Acne happens when your follicles (better known as pores) become blocked. The oil (sebum) that your sebaceous glands produce is what keeps your skin flexible and moist. As your skin sheds dead skin cells, they might get bunched up and form a blockage in the follicle.
Behind the blockage (comedo), bacteria (Propionibacterium acnes) and oil build up. The follicle will s w e l l because normal oil production is still going on. In the meantime, your body is sending white blood cells to fend off the bacteria and this is what causes pimples to become red, tender and swollen.
There are many factors that contribute to the acne condition, and a lot of those are out of your control, so don't feel bad. Your dead skin cell-shedding schedule (whoa – a new tongue-twister!) can change many different times during your life. Thank your relatives, too! Genetics plays a major part in the development of acne, and how little or how much it will affect you. Prescription medications have also been known to list it as a side effect.
Those darn oil glands
The rate at which your sebaceous glands manufacture sebum depends on your hormone balance (or imbalance!) which can be all over the place — especially for women. Hormones produced during puberty (androgens) enlarge the sebaceous glands and this is totally normal. In people with acne, though, the glands are overstimulated by those hormones, and they are also responsible for flare-ups during PMS and even pregnancy.
Do not pop or squeeze your pimples. This could lead to the spread of bacteria, scarring and enlarged pores. Also, by touching your face in this way, you'll force bacteria deeper into your pores. This is also why you should never prop your face up with your hands, or rest your chin in your hands.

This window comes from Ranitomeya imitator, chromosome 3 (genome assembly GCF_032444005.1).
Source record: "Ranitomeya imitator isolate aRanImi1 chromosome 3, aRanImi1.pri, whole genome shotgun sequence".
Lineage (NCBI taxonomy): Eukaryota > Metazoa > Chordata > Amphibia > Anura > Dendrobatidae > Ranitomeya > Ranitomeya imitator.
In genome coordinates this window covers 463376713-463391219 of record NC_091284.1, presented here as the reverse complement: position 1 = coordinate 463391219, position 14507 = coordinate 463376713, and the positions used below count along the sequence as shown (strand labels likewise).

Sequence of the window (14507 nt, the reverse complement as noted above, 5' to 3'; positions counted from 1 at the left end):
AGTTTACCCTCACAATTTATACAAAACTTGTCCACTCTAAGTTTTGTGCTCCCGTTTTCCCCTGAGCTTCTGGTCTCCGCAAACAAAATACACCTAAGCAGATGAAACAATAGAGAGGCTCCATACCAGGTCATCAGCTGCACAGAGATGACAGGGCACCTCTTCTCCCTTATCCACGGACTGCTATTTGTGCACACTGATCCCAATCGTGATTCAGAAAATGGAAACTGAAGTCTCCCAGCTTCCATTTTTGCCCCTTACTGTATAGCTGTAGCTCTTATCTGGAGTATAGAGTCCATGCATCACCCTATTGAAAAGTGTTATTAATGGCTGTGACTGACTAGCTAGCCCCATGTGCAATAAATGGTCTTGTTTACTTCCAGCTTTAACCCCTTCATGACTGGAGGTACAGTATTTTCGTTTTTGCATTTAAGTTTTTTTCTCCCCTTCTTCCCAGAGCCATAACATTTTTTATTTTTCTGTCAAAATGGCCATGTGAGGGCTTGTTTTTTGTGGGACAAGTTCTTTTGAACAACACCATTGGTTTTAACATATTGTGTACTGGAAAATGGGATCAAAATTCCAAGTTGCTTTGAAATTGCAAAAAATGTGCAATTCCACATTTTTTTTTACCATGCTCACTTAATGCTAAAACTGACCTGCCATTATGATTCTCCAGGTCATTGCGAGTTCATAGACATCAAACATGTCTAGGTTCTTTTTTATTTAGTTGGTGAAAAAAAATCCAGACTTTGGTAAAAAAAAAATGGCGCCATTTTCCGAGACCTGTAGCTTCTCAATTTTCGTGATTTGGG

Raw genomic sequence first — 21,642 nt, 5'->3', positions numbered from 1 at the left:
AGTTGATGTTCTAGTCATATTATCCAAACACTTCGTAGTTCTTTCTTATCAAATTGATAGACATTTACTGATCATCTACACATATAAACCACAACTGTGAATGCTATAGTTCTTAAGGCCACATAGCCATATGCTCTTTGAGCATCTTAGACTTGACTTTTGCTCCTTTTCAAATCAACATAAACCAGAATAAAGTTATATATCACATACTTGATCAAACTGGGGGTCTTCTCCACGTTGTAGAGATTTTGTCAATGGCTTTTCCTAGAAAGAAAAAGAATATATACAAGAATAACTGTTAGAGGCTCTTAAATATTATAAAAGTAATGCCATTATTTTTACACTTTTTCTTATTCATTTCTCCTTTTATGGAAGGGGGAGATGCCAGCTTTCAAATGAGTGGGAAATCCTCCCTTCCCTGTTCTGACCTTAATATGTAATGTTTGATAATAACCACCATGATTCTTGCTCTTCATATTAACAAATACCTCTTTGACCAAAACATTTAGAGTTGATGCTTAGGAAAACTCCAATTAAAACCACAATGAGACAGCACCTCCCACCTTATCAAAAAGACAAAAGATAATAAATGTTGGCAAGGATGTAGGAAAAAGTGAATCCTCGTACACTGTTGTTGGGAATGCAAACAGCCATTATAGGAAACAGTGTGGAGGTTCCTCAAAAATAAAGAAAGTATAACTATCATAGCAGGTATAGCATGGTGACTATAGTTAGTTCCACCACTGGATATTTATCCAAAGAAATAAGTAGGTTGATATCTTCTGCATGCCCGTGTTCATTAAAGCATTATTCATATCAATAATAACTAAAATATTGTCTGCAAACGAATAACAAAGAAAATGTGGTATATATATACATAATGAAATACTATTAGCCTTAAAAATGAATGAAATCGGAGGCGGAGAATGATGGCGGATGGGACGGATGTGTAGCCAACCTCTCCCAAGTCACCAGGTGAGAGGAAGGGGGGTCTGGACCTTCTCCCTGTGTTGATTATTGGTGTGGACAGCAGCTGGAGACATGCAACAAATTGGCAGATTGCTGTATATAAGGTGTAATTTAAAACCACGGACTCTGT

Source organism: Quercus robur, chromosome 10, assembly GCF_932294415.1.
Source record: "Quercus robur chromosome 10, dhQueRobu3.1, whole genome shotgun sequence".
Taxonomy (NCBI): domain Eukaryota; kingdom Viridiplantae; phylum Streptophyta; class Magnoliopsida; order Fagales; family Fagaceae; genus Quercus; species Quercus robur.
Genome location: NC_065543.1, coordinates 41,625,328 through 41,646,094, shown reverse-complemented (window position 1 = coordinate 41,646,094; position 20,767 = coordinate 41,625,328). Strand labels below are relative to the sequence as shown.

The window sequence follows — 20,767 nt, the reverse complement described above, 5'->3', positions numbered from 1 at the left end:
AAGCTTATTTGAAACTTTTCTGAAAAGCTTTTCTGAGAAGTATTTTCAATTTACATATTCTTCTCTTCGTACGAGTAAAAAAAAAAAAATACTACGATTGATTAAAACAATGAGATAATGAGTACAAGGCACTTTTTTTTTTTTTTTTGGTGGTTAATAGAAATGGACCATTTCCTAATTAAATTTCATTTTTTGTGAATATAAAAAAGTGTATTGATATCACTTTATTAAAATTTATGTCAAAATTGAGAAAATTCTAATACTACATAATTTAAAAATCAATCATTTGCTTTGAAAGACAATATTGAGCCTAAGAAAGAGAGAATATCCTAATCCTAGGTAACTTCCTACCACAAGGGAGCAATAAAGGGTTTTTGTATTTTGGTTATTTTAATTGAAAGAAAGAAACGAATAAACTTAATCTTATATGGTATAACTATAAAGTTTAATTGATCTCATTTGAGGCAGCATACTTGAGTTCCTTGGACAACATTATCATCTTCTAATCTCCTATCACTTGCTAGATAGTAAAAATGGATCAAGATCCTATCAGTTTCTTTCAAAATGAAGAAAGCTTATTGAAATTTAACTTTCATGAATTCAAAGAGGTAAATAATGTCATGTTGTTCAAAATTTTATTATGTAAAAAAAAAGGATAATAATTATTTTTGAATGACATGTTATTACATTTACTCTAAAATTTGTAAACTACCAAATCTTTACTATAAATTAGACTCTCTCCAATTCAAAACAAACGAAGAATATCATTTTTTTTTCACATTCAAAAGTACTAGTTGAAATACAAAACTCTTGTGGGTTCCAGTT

Don't wash your face too often (no more than twice per day) because it can stimulate oil production and cause pores to become irritated and clogged. Avoid using a washcloth too, it can add even more irritation if you're prone to acne. This is when it's OK to use your hands on your face. Wash your face gently with your bare hands.
Hate to Exfoliate?
If exfoliation is part of your skincare routine, don't use a scrub that contains harsh ingredients. There are many gentle exfoliators on the market which won't aggravate your pimples. If you use a skincare toner, find one that doesn't have a lot of alcohol in it. That ingredient will just dry out your skin and cause it to produce more oil – and maybe more blemishes! You can try some witch hazel instead.
To avoid “backne” (or "bacne") - the slang term used when blemishes covre your back, shower off immediately after you exercise. Otherwise, the heat and moisture from your workout remains on your skin and provides a breeding ground for bacteria.
Sun exposure is beneficial because of the necessary Vitamin D it provides us with, and it may initially seem to improve acne, but don’t be fooled! Too much sun exposure will dry your skin, and that signals your sebaceous glands to kick in and produce more oil. Also, dried-out skin has to shed dead skin cells more often. That, combined with the extra oil is the ideal environment for – you guessed it - blocked pores. Another good reason to wear your sunscreen!
While you're out there shopping for sunscreen, keep an eye on the skincare products and cosmetics you buy and make sure they are non-comedogenic. That means they won't clog pores or irritate the follicles. Items marked “fragrance-free” and “hypo-allergenic” should help as well. Avoid sparkle and shimmery skincare and cosmetic products because the ingredients that give off the sparkly look often will irritate and/or clog the follicles. This goes for lip glosses, lipstick and lip balms too, if you are experiencing breakouts in that area.
Lastly, don't let your hair-DO become a hair-DON'T. Make sure to cover your skin when you're applying product to your hair so that the product doesn't get on your skin and cause problems. Hair products contain all the ingredients that can potentially irritate the skin and clog pores.
The above information should not be considered medical advice, and is not intended to replace consultation(s) with a qualified dermatology professional.